Why Are Bouquets Used in Weddings: Flowers that the bride holds in her hand as she walks down the aisle are called a bridal bouquet. In line with the wedding theme and her dress style, it’s meant to be a nice addition. But why do brides keep flowers with them?
The bridal bouquet is more than just something for the bride to hold as she walks down the aisle. It’s what ties the whole design and decor of the wedding together. It’s an addition, a focal point, and one of the first things people see when they arrive at a party.
Why Are Bouquets Used in Weddings?
The thing you choose to carry on your way to the altar is actually pretty important if you’re getting married soon. The bouquet will be a different size and have a different mix of flowers. There are times when the couple doesn’t follow the tradition at all.
It doesn’t matter where you stand on the issue; people often ask things like, “Do I have to carry one?” The flowers are gone from the wedding. What should I do with them? Where did the tradition come from?
The History of the Bridal Bouquet and What It Means
“The practice of brides carrying bouquets dates to antiquity,” tells us Owens. “Ancient Greeks and Romans, even Egyptians, carried fragrant herbs and spices to ward off bad luck during weddings.” In the past, both the bride and groom wore flower garlands, and small posies were used instead of the big bouquets we know today.
The flowers represented a fresh start and hoped for fertility, happiness, and faithfulness. Some common additions were dill, which was thought to attract lovers, rosemary, which stood for loyalty, wheat, which meant fertility, ivy, which meant an unbreakable bond, and thistle, thyme, heather, or basil, which meant safety.
The medieval period
- When brides first started carrying bouquets of flowers hundreds of years ago, it was because the flowers’ scent covered up their body odor or the smell of death during the plague.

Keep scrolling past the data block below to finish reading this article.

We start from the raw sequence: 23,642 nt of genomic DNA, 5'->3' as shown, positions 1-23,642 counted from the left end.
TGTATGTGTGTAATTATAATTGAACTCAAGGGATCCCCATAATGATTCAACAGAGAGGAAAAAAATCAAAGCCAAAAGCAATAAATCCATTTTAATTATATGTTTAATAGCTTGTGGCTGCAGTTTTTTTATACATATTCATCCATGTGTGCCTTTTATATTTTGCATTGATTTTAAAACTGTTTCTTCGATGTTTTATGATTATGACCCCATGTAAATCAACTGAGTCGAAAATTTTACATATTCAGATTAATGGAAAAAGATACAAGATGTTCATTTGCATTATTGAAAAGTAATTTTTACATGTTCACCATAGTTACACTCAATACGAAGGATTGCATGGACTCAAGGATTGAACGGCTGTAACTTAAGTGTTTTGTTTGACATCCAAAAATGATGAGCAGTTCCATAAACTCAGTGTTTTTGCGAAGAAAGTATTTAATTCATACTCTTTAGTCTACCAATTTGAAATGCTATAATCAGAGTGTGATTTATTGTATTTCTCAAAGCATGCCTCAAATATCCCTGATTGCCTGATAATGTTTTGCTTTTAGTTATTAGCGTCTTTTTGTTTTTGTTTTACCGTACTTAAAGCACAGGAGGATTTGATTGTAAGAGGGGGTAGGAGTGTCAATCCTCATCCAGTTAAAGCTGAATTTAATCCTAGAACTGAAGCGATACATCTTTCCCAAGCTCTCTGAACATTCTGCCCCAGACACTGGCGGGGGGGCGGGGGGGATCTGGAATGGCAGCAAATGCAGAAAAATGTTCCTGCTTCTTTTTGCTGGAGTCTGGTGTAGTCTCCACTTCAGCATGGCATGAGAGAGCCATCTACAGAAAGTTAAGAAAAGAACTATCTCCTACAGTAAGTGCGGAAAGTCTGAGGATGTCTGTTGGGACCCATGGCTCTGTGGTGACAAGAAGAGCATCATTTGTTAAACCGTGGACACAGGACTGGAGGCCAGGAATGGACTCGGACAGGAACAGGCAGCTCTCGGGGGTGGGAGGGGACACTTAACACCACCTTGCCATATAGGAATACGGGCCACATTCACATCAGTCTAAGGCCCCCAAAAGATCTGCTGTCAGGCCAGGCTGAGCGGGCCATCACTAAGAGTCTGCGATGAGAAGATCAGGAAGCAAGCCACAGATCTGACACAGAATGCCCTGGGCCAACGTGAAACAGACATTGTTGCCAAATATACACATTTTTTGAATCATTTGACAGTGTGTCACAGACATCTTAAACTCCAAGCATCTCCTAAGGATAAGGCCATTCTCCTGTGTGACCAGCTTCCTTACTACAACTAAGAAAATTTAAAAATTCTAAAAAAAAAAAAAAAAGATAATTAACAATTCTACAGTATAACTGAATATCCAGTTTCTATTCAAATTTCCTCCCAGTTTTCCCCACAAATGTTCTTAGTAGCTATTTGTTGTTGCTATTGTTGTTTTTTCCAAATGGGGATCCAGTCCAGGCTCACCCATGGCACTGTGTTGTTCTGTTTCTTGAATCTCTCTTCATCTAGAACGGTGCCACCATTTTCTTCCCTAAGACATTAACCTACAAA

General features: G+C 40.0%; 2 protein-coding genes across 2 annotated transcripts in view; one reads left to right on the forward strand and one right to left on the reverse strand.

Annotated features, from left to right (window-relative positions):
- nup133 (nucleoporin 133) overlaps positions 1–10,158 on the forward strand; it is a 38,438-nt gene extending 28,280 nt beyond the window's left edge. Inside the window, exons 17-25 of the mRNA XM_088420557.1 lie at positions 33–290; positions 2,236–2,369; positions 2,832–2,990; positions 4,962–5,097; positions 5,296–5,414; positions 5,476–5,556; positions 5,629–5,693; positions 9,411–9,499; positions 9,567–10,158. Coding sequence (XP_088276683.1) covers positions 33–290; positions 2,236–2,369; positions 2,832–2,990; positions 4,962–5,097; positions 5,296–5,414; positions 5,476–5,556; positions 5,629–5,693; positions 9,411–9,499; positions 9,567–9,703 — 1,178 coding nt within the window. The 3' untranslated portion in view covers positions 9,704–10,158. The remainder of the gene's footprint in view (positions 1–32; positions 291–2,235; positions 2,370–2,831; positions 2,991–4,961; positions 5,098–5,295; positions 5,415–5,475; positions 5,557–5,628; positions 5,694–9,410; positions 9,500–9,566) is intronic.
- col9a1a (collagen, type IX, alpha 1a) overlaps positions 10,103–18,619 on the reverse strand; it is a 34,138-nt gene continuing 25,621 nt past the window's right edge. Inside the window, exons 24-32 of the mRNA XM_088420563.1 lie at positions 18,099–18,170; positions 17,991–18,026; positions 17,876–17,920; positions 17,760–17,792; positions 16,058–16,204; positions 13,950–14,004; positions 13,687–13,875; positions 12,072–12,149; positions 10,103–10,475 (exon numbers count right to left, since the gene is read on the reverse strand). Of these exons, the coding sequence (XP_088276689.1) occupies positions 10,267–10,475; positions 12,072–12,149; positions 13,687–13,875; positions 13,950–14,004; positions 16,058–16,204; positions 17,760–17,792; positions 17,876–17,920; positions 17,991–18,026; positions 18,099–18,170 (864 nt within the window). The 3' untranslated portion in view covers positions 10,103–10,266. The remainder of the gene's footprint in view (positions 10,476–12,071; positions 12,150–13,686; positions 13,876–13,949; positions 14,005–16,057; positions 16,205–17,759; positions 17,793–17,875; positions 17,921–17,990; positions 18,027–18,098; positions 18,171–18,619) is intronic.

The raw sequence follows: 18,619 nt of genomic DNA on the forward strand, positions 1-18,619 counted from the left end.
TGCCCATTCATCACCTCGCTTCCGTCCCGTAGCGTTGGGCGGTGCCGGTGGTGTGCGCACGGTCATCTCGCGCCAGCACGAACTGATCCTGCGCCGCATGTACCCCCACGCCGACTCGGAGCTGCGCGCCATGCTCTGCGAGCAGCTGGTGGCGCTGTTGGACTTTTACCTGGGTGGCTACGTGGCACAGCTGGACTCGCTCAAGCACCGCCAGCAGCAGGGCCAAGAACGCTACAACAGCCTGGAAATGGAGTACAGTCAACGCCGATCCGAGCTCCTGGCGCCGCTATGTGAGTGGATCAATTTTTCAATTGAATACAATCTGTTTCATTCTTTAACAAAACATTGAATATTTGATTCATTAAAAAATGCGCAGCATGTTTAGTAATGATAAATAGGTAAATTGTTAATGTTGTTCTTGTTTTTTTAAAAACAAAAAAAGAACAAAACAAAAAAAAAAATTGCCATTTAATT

- If body odor wasn’t enough to scare away evil spirits, strong-smelling things like garlic and spices were added to the arrangements to keep away any bad luck (or curses) that might try to hurt the newlyweds.
- This was also the start of the tradition of throwing bouquets.
- People thought that touching the bride or, even better, running off with a piece of her wedding dress would bring them luck and make them want to get engaged.
- The bouquet toss was created as a way for the bride to get away without getting hurt. It distracted and pacified the crazy crowds of young women.
The time of the Elizabethans
- For the first time, bouquets were used for more than just flowers during the Elizabethan era.
- It became a must for brides to have small bouquets, and posies were even made to give to guests as favors.
- Brides-to-be started putting flowers that went with their elaborate hairstyles to add a little extra flair.
- Before this, brides would let their hair hang loose and sometimes add a small flower circlet to the front of their head, which was the first flower crown.
The Victorian period
- “It wasn’t until the Victorian age that we see the birth of the wedding bouquet as we know it today,” says Owens.
- “While flower symbolism was hugely popular then, and brides were able to communicate their romantic sentiments through their specific floral choices, that practice has faded a bit, with modern couples choosing their flowers based more on beauty and color.”
In modern times
- The bouquet’s main purpose these days is to be a pretty addition to the wedding and make the other decorations stand out.
- Brides don’t care as much about hiding a bad smell or keeping away evil spirits and crazy crowds.
- But the Victorians weren’t the only ones who thought about the meaning and symbolism of flowers.
- Some people still choose bouquets based on these ideas.
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